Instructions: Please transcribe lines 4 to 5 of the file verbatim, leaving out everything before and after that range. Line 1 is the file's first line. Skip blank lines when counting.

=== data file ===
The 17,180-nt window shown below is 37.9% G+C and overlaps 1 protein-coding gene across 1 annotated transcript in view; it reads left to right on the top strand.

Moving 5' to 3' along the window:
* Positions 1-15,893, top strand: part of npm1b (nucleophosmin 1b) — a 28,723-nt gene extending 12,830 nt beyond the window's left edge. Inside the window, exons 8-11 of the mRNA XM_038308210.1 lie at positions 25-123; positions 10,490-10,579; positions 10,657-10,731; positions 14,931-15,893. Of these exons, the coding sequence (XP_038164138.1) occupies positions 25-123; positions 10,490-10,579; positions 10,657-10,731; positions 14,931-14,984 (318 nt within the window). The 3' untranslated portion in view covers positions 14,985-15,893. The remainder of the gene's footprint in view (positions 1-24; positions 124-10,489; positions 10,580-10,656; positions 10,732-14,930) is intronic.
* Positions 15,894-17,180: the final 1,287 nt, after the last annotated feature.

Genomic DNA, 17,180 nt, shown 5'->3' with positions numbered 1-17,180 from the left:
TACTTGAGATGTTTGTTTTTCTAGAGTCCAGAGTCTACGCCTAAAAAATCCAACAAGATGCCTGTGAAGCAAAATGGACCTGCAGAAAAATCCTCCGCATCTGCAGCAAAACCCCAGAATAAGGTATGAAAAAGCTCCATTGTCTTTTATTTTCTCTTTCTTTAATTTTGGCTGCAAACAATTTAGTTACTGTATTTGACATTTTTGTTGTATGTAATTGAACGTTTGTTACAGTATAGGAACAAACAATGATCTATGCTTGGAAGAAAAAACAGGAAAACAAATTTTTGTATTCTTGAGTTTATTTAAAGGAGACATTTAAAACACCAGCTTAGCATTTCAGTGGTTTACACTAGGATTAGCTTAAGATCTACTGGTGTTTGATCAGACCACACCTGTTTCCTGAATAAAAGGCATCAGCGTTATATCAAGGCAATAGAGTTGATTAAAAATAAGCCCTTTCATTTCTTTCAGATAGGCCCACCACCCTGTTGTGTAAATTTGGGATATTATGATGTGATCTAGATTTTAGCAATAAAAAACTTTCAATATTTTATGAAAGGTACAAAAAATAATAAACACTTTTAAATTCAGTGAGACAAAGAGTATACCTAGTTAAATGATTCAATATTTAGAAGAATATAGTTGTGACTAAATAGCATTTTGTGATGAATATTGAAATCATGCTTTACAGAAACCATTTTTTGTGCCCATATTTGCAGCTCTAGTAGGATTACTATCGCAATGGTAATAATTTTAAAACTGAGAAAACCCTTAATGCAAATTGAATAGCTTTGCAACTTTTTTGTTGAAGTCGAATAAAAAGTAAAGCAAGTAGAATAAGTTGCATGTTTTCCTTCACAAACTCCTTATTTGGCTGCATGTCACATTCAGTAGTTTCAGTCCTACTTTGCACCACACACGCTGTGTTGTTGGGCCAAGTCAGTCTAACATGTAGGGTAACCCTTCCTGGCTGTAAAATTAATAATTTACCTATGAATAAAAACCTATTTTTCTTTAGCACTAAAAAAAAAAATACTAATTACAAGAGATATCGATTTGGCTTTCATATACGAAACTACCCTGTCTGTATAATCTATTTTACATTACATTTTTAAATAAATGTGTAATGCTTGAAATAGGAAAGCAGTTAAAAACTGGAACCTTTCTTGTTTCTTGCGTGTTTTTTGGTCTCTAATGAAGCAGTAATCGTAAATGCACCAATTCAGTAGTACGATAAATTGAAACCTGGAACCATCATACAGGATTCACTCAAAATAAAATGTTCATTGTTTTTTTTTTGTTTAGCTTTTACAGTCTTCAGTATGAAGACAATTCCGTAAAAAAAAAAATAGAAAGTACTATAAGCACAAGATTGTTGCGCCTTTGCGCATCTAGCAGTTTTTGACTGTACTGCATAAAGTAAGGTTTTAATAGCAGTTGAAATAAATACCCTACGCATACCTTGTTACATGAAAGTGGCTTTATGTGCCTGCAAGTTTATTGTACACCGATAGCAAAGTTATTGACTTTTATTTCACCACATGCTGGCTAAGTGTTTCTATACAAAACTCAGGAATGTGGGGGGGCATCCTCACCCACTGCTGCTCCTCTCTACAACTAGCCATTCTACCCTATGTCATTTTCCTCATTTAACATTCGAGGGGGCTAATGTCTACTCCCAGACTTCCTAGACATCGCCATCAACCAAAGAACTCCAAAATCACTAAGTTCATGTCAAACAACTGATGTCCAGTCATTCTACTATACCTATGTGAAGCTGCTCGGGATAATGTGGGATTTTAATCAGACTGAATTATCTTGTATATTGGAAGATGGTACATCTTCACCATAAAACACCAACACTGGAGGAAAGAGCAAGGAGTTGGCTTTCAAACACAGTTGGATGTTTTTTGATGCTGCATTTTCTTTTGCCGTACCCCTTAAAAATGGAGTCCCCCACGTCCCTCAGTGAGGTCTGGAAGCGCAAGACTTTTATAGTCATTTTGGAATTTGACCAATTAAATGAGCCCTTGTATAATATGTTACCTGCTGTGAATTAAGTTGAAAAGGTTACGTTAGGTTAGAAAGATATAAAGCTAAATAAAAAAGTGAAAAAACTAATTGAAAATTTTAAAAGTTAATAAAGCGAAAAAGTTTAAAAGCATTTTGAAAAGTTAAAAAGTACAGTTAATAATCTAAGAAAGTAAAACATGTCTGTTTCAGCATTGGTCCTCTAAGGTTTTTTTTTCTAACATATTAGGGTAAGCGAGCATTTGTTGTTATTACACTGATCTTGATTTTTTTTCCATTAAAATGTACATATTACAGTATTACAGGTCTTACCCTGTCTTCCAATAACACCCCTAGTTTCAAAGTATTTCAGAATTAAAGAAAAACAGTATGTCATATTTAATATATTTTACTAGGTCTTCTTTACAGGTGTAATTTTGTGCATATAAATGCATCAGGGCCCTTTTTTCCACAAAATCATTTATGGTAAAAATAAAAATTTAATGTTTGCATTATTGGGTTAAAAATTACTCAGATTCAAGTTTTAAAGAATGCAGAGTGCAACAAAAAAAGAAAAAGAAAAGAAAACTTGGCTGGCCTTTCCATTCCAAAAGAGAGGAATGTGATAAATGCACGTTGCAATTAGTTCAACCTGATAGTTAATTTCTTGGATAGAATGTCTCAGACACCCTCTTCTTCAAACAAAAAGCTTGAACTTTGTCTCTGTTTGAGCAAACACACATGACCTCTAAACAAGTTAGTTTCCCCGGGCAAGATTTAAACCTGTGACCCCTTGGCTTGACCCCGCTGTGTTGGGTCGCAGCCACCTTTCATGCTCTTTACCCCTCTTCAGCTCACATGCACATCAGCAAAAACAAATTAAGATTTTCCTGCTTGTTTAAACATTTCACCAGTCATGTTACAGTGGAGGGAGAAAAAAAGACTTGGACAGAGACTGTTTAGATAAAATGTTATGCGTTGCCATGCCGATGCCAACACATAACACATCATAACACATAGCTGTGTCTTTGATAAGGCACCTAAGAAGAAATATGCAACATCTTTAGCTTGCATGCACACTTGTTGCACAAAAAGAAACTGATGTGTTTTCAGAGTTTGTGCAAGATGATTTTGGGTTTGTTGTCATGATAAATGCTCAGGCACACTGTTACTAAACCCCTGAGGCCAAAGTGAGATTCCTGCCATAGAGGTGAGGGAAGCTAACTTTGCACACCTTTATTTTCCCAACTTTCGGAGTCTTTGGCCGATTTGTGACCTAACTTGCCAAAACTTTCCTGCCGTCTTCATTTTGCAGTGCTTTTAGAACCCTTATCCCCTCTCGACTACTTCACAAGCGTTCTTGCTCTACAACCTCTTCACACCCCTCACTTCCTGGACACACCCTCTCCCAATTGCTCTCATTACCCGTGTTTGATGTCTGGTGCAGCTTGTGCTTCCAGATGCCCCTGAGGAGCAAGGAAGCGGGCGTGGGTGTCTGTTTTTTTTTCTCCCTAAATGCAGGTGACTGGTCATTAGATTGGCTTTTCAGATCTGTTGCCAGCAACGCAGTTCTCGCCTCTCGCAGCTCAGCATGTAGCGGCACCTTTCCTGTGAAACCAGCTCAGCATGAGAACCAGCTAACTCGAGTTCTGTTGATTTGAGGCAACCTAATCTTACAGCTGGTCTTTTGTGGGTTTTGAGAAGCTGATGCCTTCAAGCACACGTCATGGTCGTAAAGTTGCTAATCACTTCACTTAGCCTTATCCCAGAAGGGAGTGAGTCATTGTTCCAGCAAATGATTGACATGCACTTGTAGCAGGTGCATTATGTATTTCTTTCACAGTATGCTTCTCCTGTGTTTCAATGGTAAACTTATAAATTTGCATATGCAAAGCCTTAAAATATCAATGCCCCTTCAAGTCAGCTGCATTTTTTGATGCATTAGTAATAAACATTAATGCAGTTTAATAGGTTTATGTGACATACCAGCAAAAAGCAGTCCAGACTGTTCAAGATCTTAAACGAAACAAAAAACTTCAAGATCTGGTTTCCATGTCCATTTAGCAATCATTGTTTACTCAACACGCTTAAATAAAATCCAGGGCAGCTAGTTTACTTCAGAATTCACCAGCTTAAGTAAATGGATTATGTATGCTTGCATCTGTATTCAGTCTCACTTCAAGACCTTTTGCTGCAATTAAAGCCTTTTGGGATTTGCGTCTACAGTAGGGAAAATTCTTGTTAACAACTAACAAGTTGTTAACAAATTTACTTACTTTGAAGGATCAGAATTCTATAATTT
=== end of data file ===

* Positions 15,894-17,180: the final 1,287 nt, after the last annotated feature.

Genomic DNA, 17,180 nt, shown 5'->3' with positions numbered 1-17,180 from the left: